But there is another way we can contextualise our evangelistic efforts as Orthodox Christians.  Again rather than wait for people to walk in our doors and imbibe the Orthodox essence and fall on their face and cry out that God is surely in your midst, we can also go into our community’s religious and experiential space, one that has been staked out by a veneer of Pentecostal style, and we can claim that space as our own.  In other words contextualization in Kenya no longer means communicating the gospel in terms of an African Traditional Religious perspective that actually has almost entirely disappeared.  That world view is drying up all over the continent like a water hole in drought.  The common coin of religious experience these days is the hoopla of Pentecostal form, if not content.  This is the wave-length that most people are on, and this is the wave-length that most people are responding to, at least initially.  It may be incredibly superficial, but it is where people are and what they know.  Even some of our own Orthodox parishes have introduced ‘praise and worship’ singing and dancing after the Divine Liturgy.  Imagine.

Preaching at the new St. Tabitha's Orthodox Church meeting in the orphanage sitting room.

So how do we reach our communities?  We speak to them in a language they understand, using a format that they can comprehend, in a style that won’t chase them away.  That means we probably forgo Byzantine chant in favour of a keyboard, singers and loudspeakers.  That means we probably have our event in a place where local people gather.  That means we speak in a style that wont be a stumbling block to the audience.  It’s still Orthodoxy, but its not dressed in a cassock; rather it’s Orthodoxy dressed in local garb.  And in this case, local garb is in Pentecostal style.


I have always studied contextualization in terms of understanding the uniqueness of the host culture, their religious assumptions, their rhetorical style, their concerns and priorities, and then taking the gospel and finding a way to communicate it effectively in light of these parameters.  Much is made of the ‘African world view’ (forgetting of course that ‘Africa’ is a very big place and that there is no such thing as an ‘African’ world view.)  Maybe a Kikuyu world view or a Luhya world view is more appropriate.  And these things are still important even today.  But less and less so.


Even so, care must be taken after we have identified the importance of Pentecostal style for communicating the gospel.  The ubiquity of Pentecostal style is certainly an indication of its success in permeating the various cultures of Kenya.  But as I observed above, the shallowness of the resulting Christianity serves as a warning that the advance of a Pentecostal style is not necessarily the same thing as an advance of the Kingdom of God. For all the 'Christians' here, Kenya is still desperately in need of evangelizing.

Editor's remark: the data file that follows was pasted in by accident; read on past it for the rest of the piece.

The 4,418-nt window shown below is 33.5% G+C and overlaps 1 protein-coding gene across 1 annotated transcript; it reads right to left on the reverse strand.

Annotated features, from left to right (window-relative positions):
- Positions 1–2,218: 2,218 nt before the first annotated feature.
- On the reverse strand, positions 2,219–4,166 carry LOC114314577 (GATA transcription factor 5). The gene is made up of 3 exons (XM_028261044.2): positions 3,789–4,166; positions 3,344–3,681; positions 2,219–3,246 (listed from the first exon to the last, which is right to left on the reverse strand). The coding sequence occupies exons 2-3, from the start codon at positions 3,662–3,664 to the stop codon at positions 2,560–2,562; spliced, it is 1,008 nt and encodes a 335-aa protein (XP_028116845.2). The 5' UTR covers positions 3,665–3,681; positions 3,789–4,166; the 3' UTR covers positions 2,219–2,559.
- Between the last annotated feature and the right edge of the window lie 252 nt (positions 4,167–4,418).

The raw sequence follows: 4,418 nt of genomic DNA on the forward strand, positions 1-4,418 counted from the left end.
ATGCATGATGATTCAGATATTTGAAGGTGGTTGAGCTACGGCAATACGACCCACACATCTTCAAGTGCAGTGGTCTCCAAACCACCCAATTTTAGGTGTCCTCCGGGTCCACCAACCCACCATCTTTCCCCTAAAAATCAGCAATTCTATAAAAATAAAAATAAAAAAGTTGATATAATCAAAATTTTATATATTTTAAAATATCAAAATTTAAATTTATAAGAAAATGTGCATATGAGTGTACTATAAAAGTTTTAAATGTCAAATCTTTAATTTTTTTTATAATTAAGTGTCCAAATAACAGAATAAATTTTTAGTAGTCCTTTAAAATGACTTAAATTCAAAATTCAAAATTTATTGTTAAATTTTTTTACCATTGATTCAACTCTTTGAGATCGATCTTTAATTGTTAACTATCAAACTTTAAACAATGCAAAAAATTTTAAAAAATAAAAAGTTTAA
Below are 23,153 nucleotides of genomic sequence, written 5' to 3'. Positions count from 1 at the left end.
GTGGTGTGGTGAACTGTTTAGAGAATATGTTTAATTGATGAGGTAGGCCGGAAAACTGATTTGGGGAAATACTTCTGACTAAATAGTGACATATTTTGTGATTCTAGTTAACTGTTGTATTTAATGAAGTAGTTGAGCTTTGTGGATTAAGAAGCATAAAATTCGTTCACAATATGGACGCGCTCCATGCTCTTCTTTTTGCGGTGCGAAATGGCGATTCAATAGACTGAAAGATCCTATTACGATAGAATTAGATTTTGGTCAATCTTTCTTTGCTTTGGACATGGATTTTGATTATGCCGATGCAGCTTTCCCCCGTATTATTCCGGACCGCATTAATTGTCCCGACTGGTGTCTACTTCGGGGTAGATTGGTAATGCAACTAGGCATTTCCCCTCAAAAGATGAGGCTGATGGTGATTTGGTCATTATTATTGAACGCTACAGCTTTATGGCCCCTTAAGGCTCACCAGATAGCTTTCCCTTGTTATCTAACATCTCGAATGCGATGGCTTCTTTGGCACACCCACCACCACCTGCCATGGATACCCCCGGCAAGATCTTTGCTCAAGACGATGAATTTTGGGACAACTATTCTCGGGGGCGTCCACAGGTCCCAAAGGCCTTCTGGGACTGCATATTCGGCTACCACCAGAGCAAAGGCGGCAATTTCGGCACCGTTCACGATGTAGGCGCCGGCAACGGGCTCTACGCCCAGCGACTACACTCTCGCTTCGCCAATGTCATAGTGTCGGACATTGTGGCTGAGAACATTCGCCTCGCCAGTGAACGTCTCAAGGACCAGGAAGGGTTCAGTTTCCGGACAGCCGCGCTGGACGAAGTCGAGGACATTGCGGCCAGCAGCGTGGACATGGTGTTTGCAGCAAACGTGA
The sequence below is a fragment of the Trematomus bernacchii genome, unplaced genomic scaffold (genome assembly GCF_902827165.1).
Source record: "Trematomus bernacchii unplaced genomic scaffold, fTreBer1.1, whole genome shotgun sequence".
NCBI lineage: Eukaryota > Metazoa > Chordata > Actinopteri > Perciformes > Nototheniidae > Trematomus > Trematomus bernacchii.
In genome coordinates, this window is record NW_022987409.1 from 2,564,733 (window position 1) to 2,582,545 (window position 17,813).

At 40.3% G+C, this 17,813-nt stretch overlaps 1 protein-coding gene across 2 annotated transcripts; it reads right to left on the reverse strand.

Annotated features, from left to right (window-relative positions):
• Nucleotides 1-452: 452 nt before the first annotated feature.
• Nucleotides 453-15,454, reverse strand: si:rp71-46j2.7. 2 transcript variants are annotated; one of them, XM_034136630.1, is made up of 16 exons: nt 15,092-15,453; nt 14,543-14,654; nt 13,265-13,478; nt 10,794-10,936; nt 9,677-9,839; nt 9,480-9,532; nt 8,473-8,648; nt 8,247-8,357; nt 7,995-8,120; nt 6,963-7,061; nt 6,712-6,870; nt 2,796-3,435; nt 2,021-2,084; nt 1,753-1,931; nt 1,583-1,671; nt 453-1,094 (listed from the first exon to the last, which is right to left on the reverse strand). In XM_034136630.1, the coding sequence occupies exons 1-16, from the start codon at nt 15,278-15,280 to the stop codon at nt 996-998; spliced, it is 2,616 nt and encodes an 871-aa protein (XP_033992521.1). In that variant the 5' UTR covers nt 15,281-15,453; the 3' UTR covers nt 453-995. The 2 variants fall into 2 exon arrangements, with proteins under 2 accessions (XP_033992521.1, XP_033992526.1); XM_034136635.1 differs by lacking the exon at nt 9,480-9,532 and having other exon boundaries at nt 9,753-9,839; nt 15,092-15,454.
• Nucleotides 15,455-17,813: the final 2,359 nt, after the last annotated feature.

I think that, with care, even we Orthodox can use a Pentecostal style to gain a hearing for our Orthodox faith.  Paul was willing to be all things to all people so that he might win some for Christ. We should be ready to do no less than the Apostle.

Not what I was expecting. But then not many people here would respond to Palestrina.

So imagine my bemusement when we traveled to western Kenya and held a ‘crusade’ in a small town on the way between Webuye and Kakamega.  We had a banner replete with pictures of the speakers, announcing three days of ‘Gospel’ meetings sponsored by the local Orthodox parish.  We had our sound system and requisite (very) loud speakers.  We had our worship leader and singers, which led to worship songs and dancing.  And we had testimonies, introductions, and finally the preacher who would preach for an hour or so.  Followed by more singing and dancing until it was getting dark and we had to go home.  I’m a former Presbyterian minister, a university lecturer, an Orthodox  Christian and presently the dean of the Orthodox seminary - this is not my idiom.  But this is one of the ways we can reach people for Christ, one of the ways we can use to build bridges between the weird world of Pentecostal style and the even stranger world of Orthodox Christianity.  And there were people who responded.  I don’t think I am going to quit my day job any time soon and become a television evangelist.  But there is a place and a need for going to where the people are and engaging them in a way that they can hear with the actual gospel of Christ, not the half-cocked, me-centered pablum they are used to being fed.  God knows there are many others trying to do the same as we are trying to do and preaching something other than the true gospel.  If we the Orthodox won't be bothered to allow others to hear the gospel from us, we leave the field to the wolves and heretics, and reveal ourselves to be motivated by a different spirit than that of Christ’s.  So this is not a trivial matter.

Preaching on St. Mary's 'Yes' to God, in contrast to Eve's 'No' in the Garden of Eden.

These are just some thoughts, trying to place my experience of this past weekend in the wider frame work of missions, evangelism and contextualization.  I don't mind helpful criticism, or better ideas on how we Orthodox can undertake our commission to preach the gospel in our Jerusalem, in Judea and Samaria, and to the ends of the earth.  But critics will have more credibility if they themselves are helping their own parishes reach out beyond their Churches and engage with the lost souls of our contexts.